What’s the link between music, pleasure, and emotion?

A bad day can be made better with the right jam, and a boring commute is that much more enjoyable with your favorite tune in the background. But why does music have such a powerful impact on us? And why do we like it so much?

Image via Pixabay.

We know that music has a special significance to humanity, as it’s popped up (either independently or through a cultural exchange) in virtually every society in history. We experience that special significance daily when we put our headphones on or relax after work with a nice record.

Back in 2001, researchers at the McGill University in Montreal used magnetic resonance imaging (MRI) to show that people listening to music showed activity in the limbic and paralimbic brain areas, which are related to the reward system. This reward system doles out dopamine, which makes us feel pleasure, as a reward for sex, good food, and so on. Addictive drugs also work by coaxing the production and release of dopamine in the brain.

That being said…

We don’t really know why, to be honest

But we do have a number of theories.

Back in his 1956 book Style and Music: Theory, History, and Ideology, philosopher and composer Leonard Meyer proposed that the emotional response we get from music is related to our expectations. He built on previous theories (the belief-desire–intention model) that the formation of emotion is dependent on our desires. The inability to satisfy some desire would create feelings of frustration or anger but, if we do get what we want, we get nice feelings as a reward. Delayed gratification also makes an appearance here: the greater the split between frustration and when we actually get what we want, the better we will feel once we get it, the theory goes.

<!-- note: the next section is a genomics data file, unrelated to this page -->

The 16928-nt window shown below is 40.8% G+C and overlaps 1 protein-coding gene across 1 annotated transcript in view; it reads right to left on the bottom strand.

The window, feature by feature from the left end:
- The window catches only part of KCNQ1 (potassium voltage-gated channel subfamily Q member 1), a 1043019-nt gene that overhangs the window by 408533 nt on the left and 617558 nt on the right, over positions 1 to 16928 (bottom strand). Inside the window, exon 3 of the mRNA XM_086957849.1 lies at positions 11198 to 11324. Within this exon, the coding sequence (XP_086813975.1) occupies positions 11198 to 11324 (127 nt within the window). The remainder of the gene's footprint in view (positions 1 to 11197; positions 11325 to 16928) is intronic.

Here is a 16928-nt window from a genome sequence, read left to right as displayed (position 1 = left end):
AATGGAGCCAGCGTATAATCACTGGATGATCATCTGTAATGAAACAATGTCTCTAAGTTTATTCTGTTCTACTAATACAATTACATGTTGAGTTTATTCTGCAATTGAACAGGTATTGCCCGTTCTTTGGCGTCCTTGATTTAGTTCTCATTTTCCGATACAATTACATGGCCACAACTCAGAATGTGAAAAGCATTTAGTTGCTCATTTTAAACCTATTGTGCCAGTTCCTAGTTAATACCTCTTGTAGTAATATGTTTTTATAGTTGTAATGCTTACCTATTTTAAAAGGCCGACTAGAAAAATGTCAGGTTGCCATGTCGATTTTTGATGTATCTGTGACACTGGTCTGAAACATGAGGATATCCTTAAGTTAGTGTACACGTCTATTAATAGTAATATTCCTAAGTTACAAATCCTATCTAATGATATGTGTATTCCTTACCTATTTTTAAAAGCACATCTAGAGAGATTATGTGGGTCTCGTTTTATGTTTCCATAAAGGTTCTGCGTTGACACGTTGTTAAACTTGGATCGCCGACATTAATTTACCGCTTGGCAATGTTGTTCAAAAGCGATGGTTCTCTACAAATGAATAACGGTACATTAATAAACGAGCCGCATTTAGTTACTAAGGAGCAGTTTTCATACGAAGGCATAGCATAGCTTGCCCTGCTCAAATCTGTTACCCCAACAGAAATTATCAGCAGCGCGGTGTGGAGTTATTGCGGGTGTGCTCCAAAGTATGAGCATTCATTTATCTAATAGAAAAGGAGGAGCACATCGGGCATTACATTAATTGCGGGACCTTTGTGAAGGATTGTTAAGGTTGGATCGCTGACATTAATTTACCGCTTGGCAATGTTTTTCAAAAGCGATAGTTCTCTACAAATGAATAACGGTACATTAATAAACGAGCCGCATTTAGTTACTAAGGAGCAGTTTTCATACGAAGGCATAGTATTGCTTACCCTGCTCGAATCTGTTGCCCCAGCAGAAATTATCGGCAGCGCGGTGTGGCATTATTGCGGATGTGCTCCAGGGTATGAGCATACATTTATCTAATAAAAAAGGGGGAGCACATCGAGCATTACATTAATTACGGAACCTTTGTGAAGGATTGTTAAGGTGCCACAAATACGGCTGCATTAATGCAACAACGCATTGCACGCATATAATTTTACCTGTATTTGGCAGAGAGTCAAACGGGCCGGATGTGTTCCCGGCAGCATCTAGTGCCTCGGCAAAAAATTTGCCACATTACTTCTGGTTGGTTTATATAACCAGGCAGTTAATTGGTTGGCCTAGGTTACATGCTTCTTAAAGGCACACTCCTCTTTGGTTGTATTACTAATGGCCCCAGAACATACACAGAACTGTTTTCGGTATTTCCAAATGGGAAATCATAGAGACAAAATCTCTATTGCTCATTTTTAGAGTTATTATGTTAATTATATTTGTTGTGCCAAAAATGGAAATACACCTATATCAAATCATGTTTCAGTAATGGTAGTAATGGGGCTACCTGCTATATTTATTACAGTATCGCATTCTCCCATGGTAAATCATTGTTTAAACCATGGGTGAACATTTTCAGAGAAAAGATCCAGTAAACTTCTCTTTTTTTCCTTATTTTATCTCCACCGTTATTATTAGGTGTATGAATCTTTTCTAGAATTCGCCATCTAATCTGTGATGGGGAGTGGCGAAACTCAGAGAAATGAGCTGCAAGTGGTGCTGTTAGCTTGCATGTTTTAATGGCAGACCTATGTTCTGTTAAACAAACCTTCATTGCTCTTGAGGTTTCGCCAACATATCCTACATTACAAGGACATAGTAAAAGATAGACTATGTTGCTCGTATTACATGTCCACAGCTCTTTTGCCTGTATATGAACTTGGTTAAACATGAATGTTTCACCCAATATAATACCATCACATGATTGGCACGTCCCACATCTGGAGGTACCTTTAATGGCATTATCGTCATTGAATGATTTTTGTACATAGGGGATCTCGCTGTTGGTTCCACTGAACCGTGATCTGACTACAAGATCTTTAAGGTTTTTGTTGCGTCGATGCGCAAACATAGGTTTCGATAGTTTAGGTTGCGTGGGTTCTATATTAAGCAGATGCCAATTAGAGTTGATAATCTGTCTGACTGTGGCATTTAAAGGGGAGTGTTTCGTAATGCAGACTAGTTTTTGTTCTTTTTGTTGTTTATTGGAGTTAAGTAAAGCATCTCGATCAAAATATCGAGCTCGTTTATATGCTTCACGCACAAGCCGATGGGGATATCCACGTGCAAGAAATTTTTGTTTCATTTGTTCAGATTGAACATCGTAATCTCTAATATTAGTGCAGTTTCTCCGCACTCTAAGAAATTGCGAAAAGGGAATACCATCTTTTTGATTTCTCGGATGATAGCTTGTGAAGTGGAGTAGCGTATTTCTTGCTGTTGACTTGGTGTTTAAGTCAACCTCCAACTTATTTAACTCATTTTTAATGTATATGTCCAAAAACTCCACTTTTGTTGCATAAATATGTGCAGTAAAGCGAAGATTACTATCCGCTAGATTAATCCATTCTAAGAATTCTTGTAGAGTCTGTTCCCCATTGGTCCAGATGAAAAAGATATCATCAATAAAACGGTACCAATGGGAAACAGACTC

In Meyer’s view, because music works with patterns, the human brain subconsciously tries to predict what the next note or groups of notes will be. If it’s right, it gives itself a shot of dopamine as a reward. If it’s not, it will try harder, and get a higher shot of dopamine once it eventually succeeds. In other words, simply having an expectation of how the song should go makes it elicit emotions in our brain, regardless of whether that expectation proves to be right or not.

It’s a nice theory, but it’s very hard to test. The main issue with it is that music can be so diverse that there are virtually endless ways to create and/or go against expectations, so it’s not exactly clear what we should test for. A song can rise or fall quickly, and we may expect a rising song to continue to rise — but it can’t do that indefinitely. We know jarring dissonances are unpleasant, but there also seems to be a cultural factor in play here: what was top of the charts two thousand years ago may sound completely horrendous today. You can listen so some reconstructions of ancient music here and here.

Expectations are in large part driven by how a particular piece we’re listening to has evolved so far, how it compares to similar songs, and how it fits in with all the music we’ve listened to so far. We all have our own subconscious understanding of what music ‘should be’ and it is to a large degree driven by our culture. This is why jazz, a melting pot of musical genres and methods, first sounds a bit off to those unacquainted with it.

Music also seems to have a physiological effect on humans. Past research has shown that our heartbeats and breathing patterns will accelerate to match the beat of a fast-paced track “independent of individual preference”, i.e. regardless of whether we ‘like’ the song. It’s possible that our brains interpret this arousal as excitement through a process called brainwave entertainment.

One other possibility is that music activates the regions of the brain that govern and process speech. As we’re very vocal and very social beasts, we’re used to conveying emotion via speech. In this view, music acts as a specific type of speech and as such can be a vehicle for transmitting emotion. Because we have the tendency to mirror the emotions of others, the song would end up making us ‘feel something’.

Music is a very rich playground — it may very well prove to be infinite. Our enjoyment of it also hinges on a very large number of very subjective factors, further complicating attempts to quantify the experience.

From a scientific point of view, it’s very interesting to ask why music sends chills down our spine. From a personal point of view, however, I’m just very thankful that it can.

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